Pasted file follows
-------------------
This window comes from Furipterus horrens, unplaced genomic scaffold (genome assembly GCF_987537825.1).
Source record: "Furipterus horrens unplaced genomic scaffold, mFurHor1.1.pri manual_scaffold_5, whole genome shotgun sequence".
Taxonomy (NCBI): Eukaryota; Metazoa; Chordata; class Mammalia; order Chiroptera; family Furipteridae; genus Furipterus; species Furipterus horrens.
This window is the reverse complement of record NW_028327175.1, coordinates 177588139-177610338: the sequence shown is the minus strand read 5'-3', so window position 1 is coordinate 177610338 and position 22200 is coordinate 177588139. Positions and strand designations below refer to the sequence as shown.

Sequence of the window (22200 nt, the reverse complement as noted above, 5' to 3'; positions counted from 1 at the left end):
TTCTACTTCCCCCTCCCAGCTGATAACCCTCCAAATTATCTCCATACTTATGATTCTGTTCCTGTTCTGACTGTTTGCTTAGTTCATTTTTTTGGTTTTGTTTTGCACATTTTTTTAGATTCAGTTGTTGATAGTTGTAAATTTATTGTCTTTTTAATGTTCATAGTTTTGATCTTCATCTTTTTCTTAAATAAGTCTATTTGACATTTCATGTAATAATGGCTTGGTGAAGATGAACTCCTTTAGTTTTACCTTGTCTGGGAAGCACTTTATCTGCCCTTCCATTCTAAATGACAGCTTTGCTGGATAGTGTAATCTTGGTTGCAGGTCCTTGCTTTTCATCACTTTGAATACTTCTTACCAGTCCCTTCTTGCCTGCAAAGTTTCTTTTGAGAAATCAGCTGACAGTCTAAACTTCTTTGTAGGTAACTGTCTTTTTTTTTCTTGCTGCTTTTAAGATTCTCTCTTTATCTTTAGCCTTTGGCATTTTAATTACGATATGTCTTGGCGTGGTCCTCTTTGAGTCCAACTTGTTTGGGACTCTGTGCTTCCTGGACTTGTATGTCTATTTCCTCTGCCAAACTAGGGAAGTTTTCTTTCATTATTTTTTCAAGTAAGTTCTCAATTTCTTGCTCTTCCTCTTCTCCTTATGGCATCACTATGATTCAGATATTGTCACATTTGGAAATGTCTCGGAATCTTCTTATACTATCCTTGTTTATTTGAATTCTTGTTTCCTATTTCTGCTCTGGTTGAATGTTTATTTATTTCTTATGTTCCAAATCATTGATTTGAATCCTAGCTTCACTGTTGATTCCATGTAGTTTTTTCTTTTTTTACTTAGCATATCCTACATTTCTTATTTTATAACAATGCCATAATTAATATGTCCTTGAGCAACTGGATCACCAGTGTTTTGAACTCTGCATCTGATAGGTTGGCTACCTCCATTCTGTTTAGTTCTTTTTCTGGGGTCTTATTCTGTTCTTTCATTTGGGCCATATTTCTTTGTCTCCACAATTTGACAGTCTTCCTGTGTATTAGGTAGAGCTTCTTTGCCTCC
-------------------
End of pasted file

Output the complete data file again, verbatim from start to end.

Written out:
This window comes from Furipterus horrens, unplaced genomic scaffold (genome assembly GCF_987537825.1).
Source record: "Furipterus horrens unplaced genomic scaffold, mFurHor1.1.pri manual_scaffold_5, whole genome shotgun sequence".
Taxonomy (NCBI): Eukaryota; Metazoa; Chordata; class Mammalia; order Chiroptera; family Furipteridae; genus Furipterus; species Furipterus horrens.
This window is the reverse complement of record NW_028327175.1, coordinates 177588139-177610338: the sequence shown is the minus strand read 5'-3', so window position 1 is coordinate 177610338 and position 22200 is coordinate 177588139. Positions and strand designations below refer to the sequence as shown.

Sequence of the window (22200 nt, the reverse complement as noted above, 5' to 3'; positions counted from 1 at the left end):
TTCTACTTCCCCCTCCCAGCTGATAACCCTCCAAATTATCTCCATACTTATGATTCTGTTCCTGTTCTGACTGTTTGCTTAGTTCATTTTTTTGGTTTTGTTTTGCACATTTTTTTAGATTCAGTTGTTGATAGTTGTAAATTTATTGTCTTTTTAATGTTCATAGTTTTGATCTTCATCTTTTTCTTAAATAAGTCTATTTGACATTTCATGTAATAATGGCTTGGTGAAGATGAACTCCTTTAGTTTTACCTTGTCTGGGAAGCACTTTATCTGCCCTTCCATTCTAAATGACAGCTTTGCTGGATAGTGTAATCTTGGTTGCAGGTCCTTGCTTTTCATCACTTTGAATACTTCTTACCAGTCCCTTCTTGCCTGCAAAGTTTCTTTTGAGAAATCAGCTGACAGTCTAAACTTCTTTGTAGGTAACTGTCTTTTTTTTTCTTGCTGCTTTTAAGATTCTCTCTTTATCTTTAGCCTTTGGCATTTTAATTACGATATGTCTTGGCGTGGTCCTCTTTGAGTCCAACTTGTTTGGGACTCTGTGCTTCCTGGACTTGTATGTCTATTTCCTCTGCCAAACTAGGGAAGTTTTCTTTCATTATTTTTTCAAGTAAGTTCTCAATTTCTTGCTCTTCCTCTTCTCCTTATGGCATCACTATGATTCAGATATTGTCACATTTGGAAATGTCTCGGAATCTTCTTATACTATCCTTGTTTATTTGAATTCTTGTTTCCTATTTCTGCTCTGGTTGAATGTTTATTTATTTCTTATGTTCCAAATCATTGATTTGAATCCTAGCTTCACTGTTGATTCCATGTAGTTTTTTCTTTTTTTACTTAGCATATCCTACATTTCTTATTTTATAACAATGCCATAATTAATATGTCCTTGAGCAACTGGATCACCAGTGTTTTGAACTCTGCATCTGATAGGTTGGCTACCTCCATTCTGTTTAGTTCTTTTTCTGGGGTCTTATTCTGTTCTTTCATTTGGGCCATATTTCTTTGTCTCCACAATTTGACAGTCTTCCTGTGTATTAGGTAGAGCTTCTTTGCCTCC